The UIDAI has taken two successive governments in India and the entire world for a ride. It identifies nothing. It is not unique. The entire UID data has never been verified and audited. The UID cannot be used for governance, financial databases or anything. It’s use is the biggest threat to national security since independence. – Anupam Saraph 2018

When I opposed Aadhaar in 2010 , I was called a BJP stooge. In 2016 I am still opposing Aadhaar for the same reasons and I am told I am a Congress die hard. No one wants to see why I oppose Aadhaar as it is too difficult. Plus Aadhaar is FREE so why not get one ? Ram Krishnaswamy

First they ignore you, then they laugh at you, then they fight you, then you win.-Mahatma Gandhi

In matters of conscience, the law of the majority has no place.Mahatma Gandhi

“The invasion of privacy is of no consequence because privacy is not a fundamental right and has no meaning under Article 21. The right to privacy is not a guaranteed under the constitution, because privacy is not a fundamental right.” Article 21 of the Indian constitution refers to the right to life and liberty -Attorney General Mukul Rohatgi

“There is merit in the complaints. You are unwittingly allowing snooping, harassment and commercial exploitation. The information about an individual obtained by the UIDAI while issuing an Aadhaar card shall not be used for any other purpose, save as above, except as may be directed by a court for the purpose of criminal investigation.”-A three judge bench headed by Justice J Chelameswar said in an interim order.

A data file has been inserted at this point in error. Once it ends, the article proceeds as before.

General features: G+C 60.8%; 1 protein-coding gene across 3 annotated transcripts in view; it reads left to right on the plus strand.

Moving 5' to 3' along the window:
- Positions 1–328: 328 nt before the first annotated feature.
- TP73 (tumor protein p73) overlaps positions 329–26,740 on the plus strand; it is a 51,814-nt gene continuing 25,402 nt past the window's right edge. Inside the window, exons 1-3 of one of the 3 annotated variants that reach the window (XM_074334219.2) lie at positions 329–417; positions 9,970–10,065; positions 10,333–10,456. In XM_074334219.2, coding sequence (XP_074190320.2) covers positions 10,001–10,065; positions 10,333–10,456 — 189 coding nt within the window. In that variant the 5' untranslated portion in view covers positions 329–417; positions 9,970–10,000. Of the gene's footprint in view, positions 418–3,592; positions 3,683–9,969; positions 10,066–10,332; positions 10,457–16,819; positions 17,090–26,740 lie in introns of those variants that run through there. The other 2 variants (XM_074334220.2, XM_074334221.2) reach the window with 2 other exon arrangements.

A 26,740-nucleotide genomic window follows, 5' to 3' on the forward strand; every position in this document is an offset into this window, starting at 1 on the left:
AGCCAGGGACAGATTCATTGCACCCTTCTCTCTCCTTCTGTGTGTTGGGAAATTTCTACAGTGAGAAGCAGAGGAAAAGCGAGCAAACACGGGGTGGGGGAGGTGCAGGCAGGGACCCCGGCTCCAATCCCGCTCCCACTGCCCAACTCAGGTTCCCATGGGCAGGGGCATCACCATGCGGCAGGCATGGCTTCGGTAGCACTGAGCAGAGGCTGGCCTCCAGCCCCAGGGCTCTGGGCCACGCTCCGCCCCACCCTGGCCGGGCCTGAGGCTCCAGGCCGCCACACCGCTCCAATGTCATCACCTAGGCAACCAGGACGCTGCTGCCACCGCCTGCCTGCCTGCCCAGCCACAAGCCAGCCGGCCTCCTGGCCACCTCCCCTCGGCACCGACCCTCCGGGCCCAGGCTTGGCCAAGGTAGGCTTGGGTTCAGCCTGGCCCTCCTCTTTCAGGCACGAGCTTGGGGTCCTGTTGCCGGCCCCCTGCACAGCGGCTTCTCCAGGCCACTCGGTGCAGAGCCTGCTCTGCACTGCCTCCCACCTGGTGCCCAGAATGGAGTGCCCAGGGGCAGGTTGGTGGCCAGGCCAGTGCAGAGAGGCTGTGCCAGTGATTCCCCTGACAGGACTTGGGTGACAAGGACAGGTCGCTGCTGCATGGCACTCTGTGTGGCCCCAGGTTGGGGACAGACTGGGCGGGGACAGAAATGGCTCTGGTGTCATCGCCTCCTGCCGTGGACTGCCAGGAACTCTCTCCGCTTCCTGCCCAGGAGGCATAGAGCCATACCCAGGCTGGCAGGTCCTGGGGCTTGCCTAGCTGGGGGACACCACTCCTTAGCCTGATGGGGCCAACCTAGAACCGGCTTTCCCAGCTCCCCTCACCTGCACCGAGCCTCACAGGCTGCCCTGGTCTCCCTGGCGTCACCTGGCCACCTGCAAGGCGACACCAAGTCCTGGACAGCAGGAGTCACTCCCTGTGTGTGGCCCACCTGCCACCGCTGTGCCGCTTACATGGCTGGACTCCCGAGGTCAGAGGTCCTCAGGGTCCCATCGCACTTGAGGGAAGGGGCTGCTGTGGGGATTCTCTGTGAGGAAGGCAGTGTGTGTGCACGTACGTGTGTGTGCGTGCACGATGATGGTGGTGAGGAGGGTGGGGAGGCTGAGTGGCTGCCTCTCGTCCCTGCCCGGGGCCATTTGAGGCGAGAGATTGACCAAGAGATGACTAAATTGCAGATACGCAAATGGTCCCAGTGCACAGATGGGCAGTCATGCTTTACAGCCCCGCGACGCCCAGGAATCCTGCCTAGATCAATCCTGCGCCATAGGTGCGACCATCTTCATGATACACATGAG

Legal scholarUsha Ramanathandescribes UID as an inverse of sunshine laws like the Right to Information. While the RTI makes the state transparent to the citizen, the UID does the inverse: it makes the citizen transparent to the state, she says.

Good idea gone bad
I have written earlier that UID/Aadhaar was a poorly designed, unreliable and expensive solution to the really good idea of providing national identification for over a billion Indians. My petition contends that UID in its current form violates the right to privacy of a citizen, guaranteed under Article 21 of the Constitution. This is because sensitive biometric and demographic information of citizens are with enrolment agencies, registrars and sub-registrars who have no legal liability for any misuse of this data. This petition has opened up the larger discussion on privacy rights for Indians. The current Article 21 interpretation by the Supreme Court was done decades ago, before the advent of internet and today’s technology and all the new privacy challenges that have arisen as a consequence.Rajeev Chandrasekhar, MP Rajya Sabha

“What is Aadhaar? There is enormous confusion. That Aadhaar will identify people who are entitled for subsidy. No. Aadhaar doesn’t determine who is eligible and who isn’t,” Jairam Ramesh